“They're struggling with day-to-day survival — managing their livestock, figuring out how to keep their farmworkers employed, if they can,” said Blattler. “But they're also confused and overwhelmed by so much information coming out about disaster relief.”
While food, blankets and shelter are helpful, they need immediate economic assistance, she urged, adding that some income caps on disaster relief are leaving out larger dairies that need help too.
Fruit and tree nut farmers, meanwhile, are not yet sure of the extent of damage. Reports so far indicate that 4,200 acres of almonds, 2,500 acres of pistachios and 1,000 acres of citrus have been damaged in Tulare County. Some farmers are grappling with two feet of sediment that has buried irrigation lines. Fungus and root rot are setting in.
Jeff Yasui, who directs the Davis regional office of the USDA Risk Management Agency, described the outlook for tomatoes as “a scary one.” He has been fielding near-daily calls from Mike Montna, president and CEO of the California Tomato Growers Association. The ground has been too wet to plant and tomatoes are not insured under prevented planting coverage.
Yasui added that very few strawberry growers had policies either, though some were able to acquire noninsured disaster assistance from the USDA Farm Service Agency.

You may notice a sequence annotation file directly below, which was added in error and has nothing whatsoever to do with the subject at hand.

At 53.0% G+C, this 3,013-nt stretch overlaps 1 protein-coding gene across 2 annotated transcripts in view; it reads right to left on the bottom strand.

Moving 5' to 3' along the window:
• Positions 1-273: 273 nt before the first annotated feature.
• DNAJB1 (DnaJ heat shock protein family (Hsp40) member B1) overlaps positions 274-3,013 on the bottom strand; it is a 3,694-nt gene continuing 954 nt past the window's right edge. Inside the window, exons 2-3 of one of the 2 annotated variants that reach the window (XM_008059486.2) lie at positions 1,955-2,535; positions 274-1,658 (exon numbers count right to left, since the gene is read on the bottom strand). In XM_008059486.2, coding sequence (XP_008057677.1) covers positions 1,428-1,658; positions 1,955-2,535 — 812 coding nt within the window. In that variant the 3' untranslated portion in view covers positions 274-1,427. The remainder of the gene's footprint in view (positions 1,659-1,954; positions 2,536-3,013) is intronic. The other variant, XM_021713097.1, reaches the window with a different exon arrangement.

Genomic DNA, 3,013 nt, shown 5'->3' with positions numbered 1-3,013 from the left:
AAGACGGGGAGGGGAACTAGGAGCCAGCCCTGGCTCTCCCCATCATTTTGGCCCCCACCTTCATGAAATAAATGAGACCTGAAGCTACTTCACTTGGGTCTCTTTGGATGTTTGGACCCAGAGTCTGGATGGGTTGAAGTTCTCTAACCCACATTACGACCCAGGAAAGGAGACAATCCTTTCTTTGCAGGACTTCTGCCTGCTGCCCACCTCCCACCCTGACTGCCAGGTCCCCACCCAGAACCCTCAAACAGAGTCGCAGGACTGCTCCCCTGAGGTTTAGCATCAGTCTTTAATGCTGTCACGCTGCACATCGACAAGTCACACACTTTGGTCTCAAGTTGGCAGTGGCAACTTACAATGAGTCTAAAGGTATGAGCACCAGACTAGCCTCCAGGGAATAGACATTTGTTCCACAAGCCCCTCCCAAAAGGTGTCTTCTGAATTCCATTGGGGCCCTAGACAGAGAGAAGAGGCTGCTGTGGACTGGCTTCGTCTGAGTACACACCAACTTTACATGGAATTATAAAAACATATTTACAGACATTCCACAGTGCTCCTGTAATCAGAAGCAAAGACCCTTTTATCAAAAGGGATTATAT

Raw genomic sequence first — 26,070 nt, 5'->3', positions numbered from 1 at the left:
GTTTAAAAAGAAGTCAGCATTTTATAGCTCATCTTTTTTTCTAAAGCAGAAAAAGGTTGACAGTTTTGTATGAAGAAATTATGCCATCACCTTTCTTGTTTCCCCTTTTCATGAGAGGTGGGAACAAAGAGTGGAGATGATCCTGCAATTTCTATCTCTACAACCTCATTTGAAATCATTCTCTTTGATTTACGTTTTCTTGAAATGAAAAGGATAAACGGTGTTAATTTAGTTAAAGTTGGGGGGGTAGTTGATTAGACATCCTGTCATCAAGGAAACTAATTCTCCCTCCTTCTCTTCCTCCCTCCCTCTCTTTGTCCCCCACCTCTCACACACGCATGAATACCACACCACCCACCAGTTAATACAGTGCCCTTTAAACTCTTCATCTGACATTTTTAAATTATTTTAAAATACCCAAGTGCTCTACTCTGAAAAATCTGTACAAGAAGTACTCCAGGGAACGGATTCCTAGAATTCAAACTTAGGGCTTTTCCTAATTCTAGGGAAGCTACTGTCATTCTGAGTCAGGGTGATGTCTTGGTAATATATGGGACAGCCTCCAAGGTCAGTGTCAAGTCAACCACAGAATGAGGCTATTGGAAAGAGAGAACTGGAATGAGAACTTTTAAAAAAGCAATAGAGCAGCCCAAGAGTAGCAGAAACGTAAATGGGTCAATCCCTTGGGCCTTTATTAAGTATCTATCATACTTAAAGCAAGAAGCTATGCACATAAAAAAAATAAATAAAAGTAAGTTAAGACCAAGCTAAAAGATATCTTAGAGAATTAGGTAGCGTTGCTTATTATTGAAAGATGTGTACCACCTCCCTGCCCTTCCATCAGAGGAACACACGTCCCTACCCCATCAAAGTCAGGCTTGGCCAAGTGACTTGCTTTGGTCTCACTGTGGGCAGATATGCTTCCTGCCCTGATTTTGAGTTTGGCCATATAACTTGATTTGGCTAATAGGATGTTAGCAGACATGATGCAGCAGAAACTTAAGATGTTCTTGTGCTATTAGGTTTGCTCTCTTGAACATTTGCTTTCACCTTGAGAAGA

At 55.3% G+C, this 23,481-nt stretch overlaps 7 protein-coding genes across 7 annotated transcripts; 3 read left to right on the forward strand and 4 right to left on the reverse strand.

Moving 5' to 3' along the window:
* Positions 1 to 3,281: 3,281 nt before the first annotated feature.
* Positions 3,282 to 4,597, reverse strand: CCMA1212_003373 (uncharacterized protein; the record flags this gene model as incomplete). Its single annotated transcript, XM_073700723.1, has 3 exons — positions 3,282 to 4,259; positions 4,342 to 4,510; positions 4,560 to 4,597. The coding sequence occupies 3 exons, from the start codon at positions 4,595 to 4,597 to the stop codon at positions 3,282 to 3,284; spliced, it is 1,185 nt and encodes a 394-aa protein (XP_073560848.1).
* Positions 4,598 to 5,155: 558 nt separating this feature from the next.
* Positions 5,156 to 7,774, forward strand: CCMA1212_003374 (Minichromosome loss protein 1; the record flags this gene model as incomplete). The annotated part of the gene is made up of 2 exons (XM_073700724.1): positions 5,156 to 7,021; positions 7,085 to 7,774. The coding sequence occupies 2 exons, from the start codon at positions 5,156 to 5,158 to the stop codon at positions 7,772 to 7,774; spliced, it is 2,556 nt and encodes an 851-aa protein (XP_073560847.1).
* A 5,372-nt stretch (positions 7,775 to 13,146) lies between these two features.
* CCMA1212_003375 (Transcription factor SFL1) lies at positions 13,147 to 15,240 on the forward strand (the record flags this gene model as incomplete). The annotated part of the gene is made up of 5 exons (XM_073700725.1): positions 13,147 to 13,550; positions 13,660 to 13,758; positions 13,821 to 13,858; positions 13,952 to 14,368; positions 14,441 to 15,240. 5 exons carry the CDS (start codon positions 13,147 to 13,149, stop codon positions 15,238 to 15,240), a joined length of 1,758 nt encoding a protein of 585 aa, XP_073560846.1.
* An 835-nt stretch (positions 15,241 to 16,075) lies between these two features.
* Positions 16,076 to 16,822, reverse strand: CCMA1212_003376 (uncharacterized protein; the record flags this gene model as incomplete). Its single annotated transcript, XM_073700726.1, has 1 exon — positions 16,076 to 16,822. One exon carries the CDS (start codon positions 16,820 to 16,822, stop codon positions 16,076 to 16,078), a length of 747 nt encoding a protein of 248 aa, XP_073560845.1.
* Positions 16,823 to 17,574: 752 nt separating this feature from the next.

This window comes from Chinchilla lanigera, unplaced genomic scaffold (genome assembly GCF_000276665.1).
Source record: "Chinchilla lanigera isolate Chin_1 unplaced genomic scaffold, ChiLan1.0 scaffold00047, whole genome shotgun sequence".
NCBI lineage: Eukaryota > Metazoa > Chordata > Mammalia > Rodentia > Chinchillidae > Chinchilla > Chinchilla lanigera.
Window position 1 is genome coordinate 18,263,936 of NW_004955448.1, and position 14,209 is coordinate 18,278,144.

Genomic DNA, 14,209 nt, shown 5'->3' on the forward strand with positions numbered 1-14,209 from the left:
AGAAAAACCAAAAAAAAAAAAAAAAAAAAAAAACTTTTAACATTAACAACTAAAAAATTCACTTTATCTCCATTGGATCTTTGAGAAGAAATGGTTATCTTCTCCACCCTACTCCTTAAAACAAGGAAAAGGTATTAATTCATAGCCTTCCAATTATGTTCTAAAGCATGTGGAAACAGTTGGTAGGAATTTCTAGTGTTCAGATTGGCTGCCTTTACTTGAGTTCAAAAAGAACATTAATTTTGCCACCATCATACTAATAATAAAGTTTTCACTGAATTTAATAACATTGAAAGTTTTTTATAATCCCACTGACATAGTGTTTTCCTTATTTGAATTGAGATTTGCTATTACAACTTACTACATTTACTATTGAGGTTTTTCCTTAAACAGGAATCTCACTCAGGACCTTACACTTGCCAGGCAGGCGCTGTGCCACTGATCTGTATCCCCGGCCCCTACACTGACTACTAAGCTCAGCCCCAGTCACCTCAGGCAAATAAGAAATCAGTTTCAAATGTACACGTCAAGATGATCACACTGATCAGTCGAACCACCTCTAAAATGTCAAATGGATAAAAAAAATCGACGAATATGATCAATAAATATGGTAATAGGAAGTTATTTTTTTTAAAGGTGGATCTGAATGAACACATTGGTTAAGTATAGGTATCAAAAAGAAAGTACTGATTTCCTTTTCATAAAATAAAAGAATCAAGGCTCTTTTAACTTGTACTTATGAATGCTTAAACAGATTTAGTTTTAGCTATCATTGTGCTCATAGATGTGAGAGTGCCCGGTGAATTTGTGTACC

The situation is far different in the Sacramento Valley. The rainfall has yielded “a great year” for livestock grazing in the foothills, according to Butte County Supervisor Tod Kimmelshue. The aquifers are making a comeback, as dry wells return to normal, showing that recharge can happen much more quickly than expected. With water allocations up, rice farmers anticipate a normal acreage this year.
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But board president Don Cameron warned that the state is “not out of the woods yet.” The snowpack in the southern Sierra Nevada Mountains is triple its annual average. On Monday the Department of Water Resources gave a warning to San Joaquin Valley communities that runoff into the Kern River watershed will exceed 400% and other rivers pose similar threats.
CDFA Secretary Karen Ross said her department is assessing ahead of time where the packing plants, processing facilities and other key infrastructure are that stand vulnerable to flooding. The administration is modeling potential outcomes and will present various scenarios to communities in about a week.
With the state facing a growing budget deficit, Ross anticipates challenges ahead for securing disaster aid. The common theme that surfaced from the discussions was the need for the ongoing maintenance of water infrastructure. Flood protection has always been funded through bonds, with no ongoing source — an issue that needs to be addressed with these extreme events, she said.
Hidalgo also stressed the need for a bigger conversation about preparing for floods by cleaning up vegetation and debris from rivers ahead of storms.
“Unfortunately, I don't think we're ever going to have a 100% bulletproof plan,” he said. “But we can do our best to better prepare and mitigate those impacts.”